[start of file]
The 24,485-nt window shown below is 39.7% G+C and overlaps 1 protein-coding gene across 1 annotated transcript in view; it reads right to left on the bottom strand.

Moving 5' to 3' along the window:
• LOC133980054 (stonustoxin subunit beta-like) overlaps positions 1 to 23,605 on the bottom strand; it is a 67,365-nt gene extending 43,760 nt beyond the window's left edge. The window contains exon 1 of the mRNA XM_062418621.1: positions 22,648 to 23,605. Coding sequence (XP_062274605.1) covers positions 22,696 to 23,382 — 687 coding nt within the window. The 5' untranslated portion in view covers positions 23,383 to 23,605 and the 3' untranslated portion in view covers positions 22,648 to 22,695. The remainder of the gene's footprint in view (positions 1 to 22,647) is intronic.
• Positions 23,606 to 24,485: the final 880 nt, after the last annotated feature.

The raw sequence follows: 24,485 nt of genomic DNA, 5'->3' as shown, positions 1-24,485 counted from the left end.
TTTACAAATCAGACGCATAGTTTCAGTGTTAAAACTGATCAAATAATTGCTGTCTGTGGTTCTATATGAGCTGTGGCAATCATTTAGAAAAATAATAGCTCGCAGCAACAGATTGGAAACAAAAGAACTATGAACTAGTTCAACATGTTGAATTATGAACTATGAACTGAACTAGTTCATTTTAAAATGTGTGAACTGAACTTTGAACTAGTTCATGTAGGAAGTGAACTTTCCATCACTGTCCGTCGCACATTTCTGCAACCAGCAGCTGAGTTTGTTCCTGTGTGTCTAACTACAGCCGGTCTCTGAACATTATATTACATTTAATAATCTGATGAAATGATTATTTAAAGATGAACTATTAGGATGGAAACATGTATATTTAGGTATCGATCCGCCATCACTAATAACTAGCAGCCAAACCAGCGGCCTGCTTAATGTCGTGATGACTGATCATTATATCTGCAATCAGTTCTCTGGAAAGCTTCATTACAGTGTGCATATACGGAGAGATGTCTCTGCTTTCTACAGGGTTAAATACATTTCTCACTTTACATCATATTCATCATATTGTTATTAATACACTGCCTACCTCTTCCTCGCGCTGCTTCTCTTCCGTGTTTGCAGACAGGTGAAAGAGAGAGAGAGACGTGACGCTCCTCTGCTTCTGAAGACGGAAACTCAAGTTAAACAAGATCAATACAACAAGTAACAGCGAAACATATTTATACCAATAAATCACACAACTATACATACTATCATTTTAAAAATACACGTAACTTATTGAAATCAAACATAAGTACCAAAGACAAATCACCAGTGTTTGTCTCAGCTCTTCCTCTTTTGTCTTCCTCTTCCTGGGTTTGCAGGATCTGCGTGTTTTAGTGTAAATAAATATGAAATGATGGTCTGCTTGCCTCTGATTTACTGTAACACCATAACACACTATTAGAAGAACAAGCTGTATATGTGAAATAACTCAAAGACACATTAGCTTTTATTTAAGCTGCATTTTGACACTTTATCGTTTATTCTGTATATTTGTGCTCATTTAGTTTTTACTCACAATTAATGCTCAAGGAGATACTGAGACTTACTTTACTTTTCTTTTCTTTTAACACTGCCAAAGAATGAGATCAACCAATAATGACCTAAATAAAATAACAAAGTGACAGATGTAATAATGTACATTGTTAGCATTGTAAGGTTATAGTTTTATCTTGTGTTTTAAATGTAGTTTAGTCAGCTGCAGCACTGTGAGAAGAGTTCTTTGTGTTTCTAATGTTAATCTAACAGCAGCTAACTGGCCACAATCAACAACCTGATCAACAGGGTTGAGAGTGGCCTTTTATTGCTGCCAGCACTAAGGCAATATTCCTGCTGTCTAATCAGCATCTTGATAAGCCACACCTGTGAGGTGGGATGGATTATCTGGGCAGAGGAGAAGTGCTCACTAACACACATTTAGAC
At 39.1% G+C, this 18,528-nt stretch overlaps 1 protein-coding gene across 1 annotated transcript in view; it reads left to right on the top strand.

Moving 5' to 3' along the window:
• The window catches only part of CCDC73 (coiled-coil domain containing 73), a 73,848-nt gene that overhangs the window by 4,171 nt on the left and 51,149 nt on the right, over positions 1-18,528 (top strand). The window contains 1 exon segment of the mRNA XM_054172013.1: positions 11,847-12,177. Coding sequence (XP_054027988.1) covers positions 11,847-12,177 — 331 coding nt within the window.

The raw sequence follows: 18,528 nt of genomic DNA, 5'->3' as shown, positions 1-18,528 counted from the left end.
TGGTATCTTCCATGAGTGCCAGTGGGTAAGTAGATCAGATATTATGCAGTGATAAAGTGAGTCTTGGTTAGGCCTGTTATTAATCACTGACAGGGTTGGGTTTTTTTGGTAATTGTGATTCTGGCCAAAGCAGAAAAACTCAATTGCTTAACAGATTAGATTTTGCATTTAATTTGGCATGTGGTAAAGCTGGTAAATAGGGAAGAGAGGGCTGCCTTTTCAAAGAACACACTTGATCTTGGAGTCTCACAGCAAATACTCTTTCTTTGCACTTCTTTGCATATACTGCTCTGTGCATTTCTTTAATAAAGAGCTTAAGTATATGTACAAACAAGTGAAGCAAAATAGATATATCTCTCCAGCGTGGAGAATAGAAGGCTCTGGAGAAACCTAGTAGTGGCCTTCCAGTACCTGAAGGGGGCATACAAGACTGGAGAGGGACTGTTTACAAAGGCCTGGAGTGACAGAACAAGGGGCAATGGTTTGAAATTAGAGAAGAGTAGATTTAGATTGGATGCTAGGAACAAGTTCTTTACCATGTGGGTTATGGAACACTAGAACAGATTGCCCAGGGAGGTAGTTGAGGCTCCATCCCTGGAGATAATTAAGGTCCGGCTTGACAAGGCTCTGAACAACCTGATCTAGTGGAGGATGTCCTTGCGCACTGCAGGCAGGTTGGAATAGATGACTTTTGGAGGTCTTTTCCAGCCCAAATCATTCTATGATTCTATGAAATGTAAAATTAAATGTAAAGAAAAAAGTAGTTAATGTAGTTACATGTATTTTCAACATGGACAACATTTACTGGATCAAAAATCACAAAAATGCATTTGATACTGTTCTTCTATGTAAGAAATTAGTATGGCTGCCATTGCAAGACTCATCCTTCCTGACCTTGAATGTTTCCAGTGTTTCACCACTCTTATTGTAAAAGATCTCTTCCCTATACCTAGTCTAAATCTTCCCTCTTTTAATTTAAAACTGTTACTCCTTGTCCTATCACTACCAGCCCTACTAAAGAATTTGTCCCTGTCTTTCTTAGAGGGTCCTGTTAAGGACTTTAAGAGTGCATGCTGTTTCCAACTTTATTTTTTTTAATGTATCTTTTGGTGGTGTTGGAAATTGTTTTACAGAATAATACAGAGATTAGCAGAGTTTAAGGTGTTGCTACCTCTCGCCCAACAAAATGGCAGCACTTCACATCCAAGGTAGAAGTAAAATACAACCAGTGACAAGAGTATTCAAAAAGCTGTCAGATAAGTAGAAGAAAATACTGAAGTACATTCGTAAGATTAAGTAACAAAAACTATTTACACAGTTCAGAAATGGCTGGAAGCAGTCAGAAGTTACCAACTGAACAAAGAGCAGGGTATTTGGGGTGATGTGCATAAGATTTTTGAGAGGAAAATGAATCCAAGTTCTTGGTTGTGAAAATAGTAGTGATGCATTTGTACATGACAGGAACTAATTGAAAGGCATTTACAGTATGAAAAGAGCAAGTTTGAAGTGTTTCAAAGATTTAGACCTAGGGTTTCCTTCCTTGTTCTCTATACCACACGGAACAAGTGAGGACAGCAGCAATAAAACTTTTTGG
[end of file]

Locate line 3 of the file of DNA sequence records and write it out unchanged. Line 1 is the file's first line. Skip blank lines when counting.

• LOC133980054 (stonustoxin subunit beta-like) overlaps positions 1 to 23,605 on the bottom strand; it is a 67,365-nt gene extending 43,760 nt beyond the window's left edge. The window contains exon 1 of the mRNA XM_062418621.1: positions 22,648 to 23,605. Coding sequence (XP_062274605.1) covers positions 22,696 to 23,382 — 687 coding nt within the window. The 5' untranslated portion in view covers positions 23,383 to 23,605 and the 3' untranslated portion in view covers positions 22,648 to 22,695. The remainder of the gene's footprint in view (positions 1 to 22,647) is intronic.